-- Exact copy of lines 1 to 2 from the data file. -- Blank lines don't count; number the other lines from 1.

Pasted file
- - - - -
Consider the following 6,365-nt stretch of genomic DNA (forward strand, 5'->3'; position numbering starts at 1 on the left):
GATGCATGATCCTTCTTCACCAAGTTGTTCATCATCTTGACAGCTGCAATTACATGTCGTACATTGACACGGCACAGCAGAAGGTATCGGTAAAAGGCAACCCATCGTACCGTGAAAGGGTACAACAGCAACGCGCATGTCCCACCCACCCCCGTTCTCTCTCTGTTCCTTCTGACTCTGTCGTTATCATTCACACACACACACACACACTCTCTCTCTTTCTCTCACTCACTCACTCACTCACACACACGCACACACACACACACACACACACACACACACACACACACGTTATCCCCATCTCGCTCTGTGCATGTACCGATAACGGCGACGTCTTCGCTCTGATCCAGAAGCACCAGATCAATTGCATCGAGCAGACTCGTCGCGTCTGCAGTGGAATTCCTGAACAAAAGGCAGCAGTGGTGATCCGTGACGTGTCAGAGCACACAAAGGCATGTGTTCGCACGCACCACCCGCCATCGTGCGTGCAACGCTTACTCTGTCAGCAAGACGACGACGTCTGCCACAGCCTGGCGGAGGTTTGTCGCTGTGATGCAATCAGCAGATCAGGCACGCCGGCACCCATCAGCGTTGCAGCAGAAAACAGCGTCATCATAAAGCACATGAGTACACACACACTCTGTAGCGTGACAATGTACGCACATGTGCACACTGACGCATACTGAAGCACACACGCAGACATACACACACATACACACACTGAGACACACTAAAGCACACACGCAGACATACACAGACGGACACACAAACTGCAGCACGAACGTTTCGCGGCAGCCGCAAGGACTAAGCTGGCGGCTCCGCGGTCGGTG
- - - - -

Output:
Consider the following 6,365-nt stretch of genomic DNA (forward strand, 5'->3'; position numbering starts at 1 on the left):
GATGCATGATCCTTCTTCACCAAGTTGTTCATCATCTTGACAGCTGCAATTACATGTCGTACATTGACACGGCACAGCAGAAGGTATCGGTAAAAGGCAACCCATCGTACCGTGAAAGGGTACAACAGCAACGCGCATGTCCCACCCACCCCCGTTCTCTCTCTGTTCCTTCTGACTCTGTCGTTATCATTCACACACACACACACACACTCTCTCTCTTTCTCTCACTCACTCACTCACTCACACACACGCACACACACACACACACACACACACACACACACACACACGTTATCCCCATCTCGCTCTGTGCATGTACCGATAACGGCGACGTCTTCGCTCTGATCCAGAAGCACCAGATCAATTGCATCGAGCAGACTCGTCGCGTCTGCAGTGGAATTCCTGAACAAAAGGCAGCAGTGGTGATCCGTGACGTGTCAGAGCACACAAAGGCATGTGTTCGCACGCACCACCCGCCATCGTGCGTGCAACGCTTACTCTGTCAGCAAGACGACGACGTCTGCCACAGCCTGGCGGAGGTTTGTCGCTGTGATGCAATCAGCAGATCAGGCACGCCGGCACCCATCAGCGTTGCAGCAGAAAACAGCGTCATCATAAAGCACATGAGTACACACACACTCTGTAGCGTGACAATGTACGCACATGTGCACACTGACGCATACTGAAGCACACACGCAGACATACACACACATACACACACTGAGACACACTAAAGCACACACGCAGACATACACAGACGGACACACAAACTGCAGCACGAACGTTTCGCGGCAGCCGCAAGGACTAAGCTGGCGGCTCCGCGGTCGGTG